Wed Feb 15, 2012 1:33 am

Anyone committed this info to the wiki yet?  I will do it tomorrow if it has not, I just don't want to duplicate any work.  Warranty issues are valuable to some, and overclocking is usefull to others.

Edit: I found the entry and edited it some.

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Re: config.txt

Wed Feb 15, 2012 8:05 pm

Here is another question about over-volting.  Is the config.txt file the only way to over volt?  Lets say I want to push more than 1.4V can I replace a resistor somewhere or is the SOC internally regulated?

I'm only asking because with the cost of these boards being so low some of us are going to want to push them as far as possible for some of our applications.  I personally will take one to the limits just for the hell of it after I have a few on hand.

Piw32
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Re: config.txt

Thu Feb 16, 2012 9:00 pm

Do you realize you are talking about warranty on a $35 item ?

I'm not rich, but if my Pi fails i will not make a package, go to the post office, pay overpriced shipping rate, send it back overseas and claim for warranty…

It will more likely be destroyed by contacting it with paperclips, scissors or other metallic parts lying on your desk, than overvoltage.

And usually, things tend to fail a week after the warranty period has expired...

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Re: config.txt

Thu Feb 16, 2012 9:12 pm

Piw32 said:


Do you realize you are talking about warranty on a $35 item ?



Of course!  Well, more accurately we're also talking about a warranty on a $25 item. Sadly in our over lawyered societies (no offense Liz ) disclaimers like these must be stated or else someone will come back saying "you didn't warn me now I'm suing you for millions!"
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Re: config.txt

Thu Feb 16, 2012 11:15 pm

Maybe the thing should come with (in big bold, unmistakable letters) the standard "software warranty" - i.e., no warranty at all.  I.e., "There is no warranty, expressed or implied, blah, blah, blah.  No assertion of merchantability or suitability for any specific purpose, blah, blah, blah.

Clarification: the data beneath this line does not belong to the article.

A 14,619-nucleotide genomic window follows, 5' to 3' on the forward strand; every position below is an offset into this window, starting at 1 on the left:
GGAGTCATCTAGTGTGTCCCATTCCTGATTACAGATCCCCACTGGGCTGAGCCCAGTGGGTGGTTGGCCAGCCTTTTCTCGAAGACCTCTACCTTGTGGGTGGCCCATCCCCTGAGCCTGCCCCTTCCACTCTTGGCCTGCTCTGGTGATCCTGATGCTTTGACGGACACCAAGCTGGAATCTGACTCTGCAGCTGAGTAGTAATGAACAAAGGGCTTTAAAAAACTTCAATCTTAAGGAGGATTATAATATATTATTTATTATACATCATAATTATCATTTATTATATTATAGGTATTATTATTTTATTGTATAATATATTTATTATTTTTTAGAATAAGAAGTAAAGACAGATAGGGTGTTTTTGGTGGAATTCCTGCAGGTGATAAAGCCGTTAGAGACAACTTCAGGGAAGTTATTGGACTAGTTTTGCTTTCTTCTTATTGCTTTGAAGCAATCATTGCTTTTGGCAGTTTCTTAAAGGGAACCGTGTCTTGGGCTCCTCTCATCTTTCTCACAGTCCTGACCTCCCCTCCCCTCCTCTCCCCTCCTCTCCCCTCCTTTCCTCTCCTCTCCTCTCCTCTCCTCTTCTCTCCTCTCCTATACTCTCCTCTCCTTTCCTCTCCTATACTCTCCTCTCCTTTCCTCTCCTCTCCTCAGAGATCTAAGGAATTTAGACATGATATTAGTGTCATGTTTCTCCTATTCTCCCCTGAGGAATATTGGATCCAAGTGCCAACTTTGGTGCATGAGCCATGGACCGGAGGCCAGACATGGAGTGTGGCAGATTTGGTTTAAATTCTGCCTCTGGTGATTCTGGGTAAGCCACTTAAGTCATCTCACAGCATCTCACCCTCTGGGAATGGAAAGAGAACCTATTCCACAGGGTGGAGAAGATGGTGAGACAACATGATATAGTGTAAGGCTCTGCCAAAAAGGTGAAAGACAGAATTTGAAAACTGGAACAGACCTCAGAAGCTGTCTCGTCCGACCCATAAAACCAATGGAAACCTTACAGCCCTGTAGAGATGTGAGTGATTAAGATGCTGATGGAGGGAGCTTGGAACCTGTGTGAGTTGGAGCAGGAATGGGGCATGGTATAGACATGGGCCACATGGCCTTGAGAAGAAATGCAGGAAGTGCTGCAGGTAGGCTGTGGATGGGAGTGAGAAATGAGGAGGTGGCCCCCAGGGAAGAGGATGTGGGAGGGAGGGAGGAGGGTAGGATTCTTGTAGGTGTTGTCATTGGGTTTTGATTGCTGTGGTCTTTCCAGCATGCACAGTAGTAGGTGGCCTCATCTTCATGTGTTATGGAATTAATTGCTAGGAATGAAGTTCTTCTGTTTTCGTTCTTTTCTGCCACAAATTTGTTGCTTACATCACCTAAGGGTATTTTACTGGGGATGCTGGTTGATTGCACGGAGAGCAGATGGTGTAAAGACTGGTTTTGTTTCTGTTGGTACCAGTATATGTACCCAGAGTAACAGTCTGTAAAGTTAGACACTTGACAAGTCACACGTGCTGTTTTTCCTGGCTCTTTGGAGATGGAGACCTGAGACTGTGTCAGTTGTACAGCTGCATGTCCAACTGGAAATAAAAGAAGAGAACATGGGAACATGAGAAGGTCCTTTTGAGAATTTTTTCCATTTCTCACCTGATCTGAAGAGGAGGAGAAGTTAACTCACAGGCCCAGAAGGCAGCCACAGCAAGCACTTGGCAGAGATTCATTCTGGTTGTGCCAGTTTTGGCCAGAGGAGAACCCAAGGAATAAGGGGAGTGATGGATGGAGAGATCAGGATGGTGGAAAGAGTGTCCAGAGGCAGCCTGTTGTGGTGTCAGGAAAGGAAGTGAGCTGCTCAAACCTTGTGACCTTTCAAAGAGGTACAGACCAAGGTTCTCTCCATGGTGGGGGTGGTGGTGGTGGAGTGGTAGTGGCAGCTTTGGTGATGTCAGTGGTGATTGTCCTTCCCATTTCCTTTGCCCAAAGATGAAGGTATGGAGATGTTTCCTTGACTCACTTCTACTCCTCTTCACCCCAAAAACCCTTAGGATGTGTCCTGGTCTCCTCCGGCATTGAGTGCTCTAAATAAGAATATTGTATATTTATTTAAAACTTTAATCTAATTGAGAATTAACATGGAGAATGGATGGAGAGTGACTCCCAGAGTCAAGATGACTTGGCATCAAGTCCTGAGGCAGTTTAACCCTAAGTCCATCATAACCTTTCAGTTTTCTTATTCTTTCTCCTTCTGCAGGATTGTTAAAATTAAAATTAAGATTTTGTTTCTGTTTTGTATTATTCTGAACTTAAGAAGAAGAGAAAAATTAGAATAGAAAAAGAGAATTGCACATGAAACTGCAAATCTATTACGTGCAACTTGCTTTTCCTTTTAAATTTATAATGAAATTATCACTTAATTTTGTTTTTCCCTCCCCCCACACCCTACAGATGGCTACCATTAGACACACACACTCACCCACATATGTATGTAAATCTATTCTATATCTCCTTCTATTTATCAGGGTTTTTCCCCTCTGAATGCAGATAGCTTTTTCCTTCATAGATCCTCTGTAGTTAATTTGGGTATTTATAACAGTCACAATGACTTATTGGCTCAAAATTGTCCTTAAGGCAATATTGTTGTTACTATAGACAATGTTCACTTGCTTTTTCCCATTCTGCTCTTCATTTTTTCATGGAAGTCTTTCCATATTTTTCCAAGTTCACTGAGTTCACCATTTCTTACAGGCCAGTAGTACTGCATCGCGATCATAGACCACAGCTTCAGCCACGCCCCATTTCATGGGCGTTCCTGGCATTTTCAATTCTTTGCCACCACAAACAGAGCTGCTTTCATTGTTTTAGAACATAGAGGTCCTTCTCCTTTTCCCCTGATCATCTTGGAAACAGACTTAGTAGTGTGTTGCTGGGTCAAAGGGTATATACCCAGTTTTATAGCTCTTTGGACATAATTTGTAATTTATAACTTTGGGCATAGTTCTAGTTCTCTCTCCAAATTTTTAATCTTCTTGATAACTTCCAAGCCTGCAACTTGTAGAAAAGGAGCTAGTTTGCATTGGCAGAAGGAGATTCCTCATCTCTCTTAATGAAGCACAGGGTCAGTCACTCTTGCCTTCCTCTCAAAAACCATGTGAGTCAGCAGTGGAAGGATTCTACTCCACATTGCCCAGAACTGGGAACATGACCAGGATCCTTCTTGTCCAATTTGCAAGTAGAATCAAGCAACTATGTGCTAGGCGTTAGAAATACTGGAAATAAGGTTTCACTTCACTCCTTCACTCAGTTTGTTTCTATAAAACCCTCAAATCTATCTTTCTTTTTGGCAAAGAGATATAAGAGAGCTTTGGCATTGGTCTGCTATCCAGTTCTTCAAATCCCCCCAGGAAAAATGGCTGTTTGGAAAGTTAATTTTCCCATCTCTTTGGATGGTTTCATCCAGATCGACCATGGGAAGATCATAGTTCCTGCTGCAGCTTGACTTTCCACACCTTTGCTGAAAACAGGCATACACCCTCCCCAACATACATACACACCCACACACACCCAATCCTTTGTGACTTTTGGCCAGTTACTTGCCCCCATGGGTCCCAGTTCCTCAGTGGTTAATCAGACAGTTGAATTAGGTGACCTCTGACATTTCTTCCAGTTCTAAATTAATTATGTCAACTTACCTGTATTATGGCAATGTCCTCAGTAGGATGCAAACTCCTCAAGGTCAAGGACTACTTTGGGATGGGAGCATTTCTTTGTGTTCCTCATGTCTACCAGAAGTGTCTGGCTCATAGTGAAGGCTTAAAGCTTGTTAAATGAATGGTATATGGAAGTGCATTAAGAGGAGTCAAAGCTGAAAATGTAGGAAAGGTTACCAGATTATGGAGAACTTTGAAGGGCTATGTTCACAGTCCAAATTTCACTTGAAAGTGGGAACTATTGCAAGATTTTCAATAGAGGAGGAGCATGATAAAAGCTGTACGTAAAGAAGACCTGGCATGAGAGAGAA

As a friend of mine put it, the warranty (in the case of software) always boils down to:

It is (or at least at one point was) a floppy disk.
And some folks need to stop being fanboys and see the forest behind the trees.

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rpt
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Re: config.txt

Fri Feb 17, 2012 9:03 am

Joe Schmoe said:


Maybe the thing should come with (in big bold, unmistakable letters) the standard "software warranty" - i.e., no warranty at all.  I.e., "There is no warranty, expressed or implied, blah, blah, blah.  No assertion of merchantability or suitability for any specific purpose, blah, blah, blah.


Not possible within the UK (thanks to the Sale of Goods Act) and probably not possible throughout the EU.

NAB
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Re: config.txt

Fri Feb 17, 2012 9:12 am

Piw32 said:


Do you realize you are talking about warranty on a $35 item ?


No, we're not. In the case of a large school, we may be talking warranty on fifty or more $35 items. I can only speak from my own experience, but if during the procurement process we found out that the units were effectively unwarranted, we would think long and hard about whether they should be purchased or not.

The important thing is not the warranty in itself, nor is it the fact that a pupil could remove the warranty simply - it's more the whole picture. How could we trust a product which can be so easily 'broken'  and how can we recommend this product to the children's parents when it may break quickly? (I use the word 'break' from the point of view of a non-techy holding the purse strings - you and I both know that overvolted doesn't mean broken!)

Anybody looking at this argument from an "I'm alright Jack" or "Warranty on one $35 unit" simply doesn't see the bigger picture - this isn't about you. It isn't about single developers. It is about organisations who would invest (or recommend the investment of) significant (to them) amounts of cash in RPi hardware.

Nicholas

Chris.Rowland
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Re: config.txt

Fri Feb 17, 2012 10:12 am

If some kid took an axe to your car would you expect the damage to be covered by the guarantee?  Or the Sale of Goods Act?

Of course not.

So why should the RPF be responsible for malicious damage?

Chris

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Re: config.txt

Fri Feb 17, 2012 10:18 am

rpt said, in response to my somewhat facetious suggestion of the inclusion of (what I consider) the "standard" software warranty:


Not possible within the UK (thanks to the Sale of Goods Act) and probably not possible throughout the EU.



Very interesting.  Always nice to learn about other, more advanced cultures.